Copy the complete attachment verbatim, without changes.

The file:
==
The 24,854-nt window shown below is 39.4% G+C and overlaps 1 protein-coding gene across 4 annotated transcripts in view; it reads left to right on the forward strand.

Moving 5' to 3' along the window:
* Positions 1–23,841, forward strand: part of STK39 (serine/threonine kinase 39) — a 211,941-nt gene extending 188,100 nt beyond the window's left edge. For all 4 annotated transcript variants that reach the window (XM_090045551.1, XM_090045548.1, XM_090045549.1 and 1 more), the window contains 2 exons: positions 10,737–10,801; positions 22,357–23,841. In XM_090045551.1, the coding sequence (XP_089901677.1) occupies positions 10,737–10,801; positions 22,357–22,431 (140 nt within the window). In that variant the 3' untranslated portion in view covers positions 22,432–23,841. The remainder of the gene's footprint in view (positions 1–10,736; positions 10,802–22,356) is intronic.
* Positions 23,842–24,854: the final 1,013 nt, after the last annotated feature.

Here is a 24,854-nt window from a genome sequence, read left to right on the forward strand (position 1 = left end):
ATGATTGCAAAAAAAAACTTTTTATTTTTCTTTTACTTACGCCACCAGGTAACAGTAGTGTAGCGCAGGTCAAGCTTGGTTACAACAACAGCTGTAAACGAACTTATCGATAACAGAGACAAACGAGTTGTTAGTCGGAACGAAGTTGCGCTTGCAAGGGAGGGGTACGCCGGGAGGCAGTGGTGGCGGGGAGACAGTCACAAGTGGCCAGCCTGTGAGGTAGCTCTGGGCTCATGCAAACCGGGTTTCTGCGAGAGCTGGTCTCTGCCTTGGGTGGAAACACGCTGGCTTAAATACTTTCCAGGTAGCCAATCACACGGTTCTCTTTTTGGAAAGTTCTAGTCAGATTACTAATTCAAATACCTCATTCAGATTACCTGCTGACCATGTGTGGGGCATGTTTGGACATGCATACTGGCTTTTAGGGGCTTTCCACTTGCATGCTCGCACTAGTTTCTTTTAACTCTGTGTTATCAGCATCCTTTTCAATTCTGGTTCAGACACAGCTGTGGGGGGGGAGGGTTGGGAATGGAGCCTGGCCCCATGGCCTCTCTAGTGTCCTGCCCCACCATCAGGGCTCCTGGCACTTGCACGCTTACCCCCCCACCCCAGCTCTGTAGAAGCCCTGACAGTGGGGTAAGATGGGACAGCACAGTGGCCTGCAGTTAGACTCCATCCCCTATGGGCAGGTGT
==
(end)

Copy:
The 24,854-nt window shown below is 39.4% G+C and overlaps 1 protein-coding gene across 4 annotated transcripts in view; it reads left to right on the forward strand.

Moving 5' to 3' along the window:
* Positions 1–23,841, forward strand: part of STK39 (serine/threonine kinase 39) — a 211,941-nt gene extending 188,100 nt beyond the window's left edge. For all 4 annotated transcript variants that reach the window (XM_090045551.1, XM_090045548.1, XM_090045549.1 and 1 more), the window contains 2 exons: positions 10,737–10,801; positions 22,357–23,841. In XM_090045551.1, the coding sequence (XP_089901677.1) occupies positions 10,737–10,801; positions 22,357–22,431 (140 nt within the window). In that variant the 3' untranslated portion in view covers positions 22,432–23,841. The remainder of the gene's footprint in view (positions 1–10,736; positions 10,802–22,356) is intronic.
* Positions 23,842–24,854: the final 1,013 nt, after the last annotated feature.

Here is a 24,854-nt window from a genome sequence, read left to right on the forward strand (position 1 = left end):
ATGATTGCAAAAAAAAACTTTTTATTTTTCTTTTACTTACGCCACCAGGTAACAGTAGTGTAGCGCAGGTCAAGCTTGGTTACAACAACAGCTGTAAACGAACTTATCGATAACAGAGACAAACGAGTTGTTAGTCGGAACGAAGTTGCGCTTGCAAGGGAGGGGTACGCCGGGAGGCAGTGGTGGCGGGGAGACAGTCACAAGTGGCCAGCCTGTGAGGTAGCTCTGGGCTCATGCAAACCGGGTTTCTGCGAGAGCTGGTCTCTGCCTTGGGTGGAAACACGCTGGCTTAAATACTTTCCAGGTAGCCAATCACACGGTTCTCTTTTTGGAAAGTTCTAGTCAGATTACTAATTCAAATACCTCATTCAGATTACCTGCTGACCATGTGTGGGGCATGTTTGGACATGCATACTGGCTTTTAGGGGCTTTCCACTTGCATGCTCGCACTAGTTTCTTTTAACTCTGTGTTATCAGCATCCTTTTCAATTCTGGTTCAGACACAGCTGTGGGGGGGGAGGGTTGGGAATGGAGCCTGGCCCCATGGCCTCTCTAGTGTCCTGCCCCACCATCAGGGCTCCTGGCACTTGCACGCTTACCCCCCCACCCCAGCTCTGTAGAAGCCCTGACAGTGGGGTAAGATGGGACAGCACAGTGGCCTGCAGTTAGACTCCATCCCCTATGGGCAGGTGT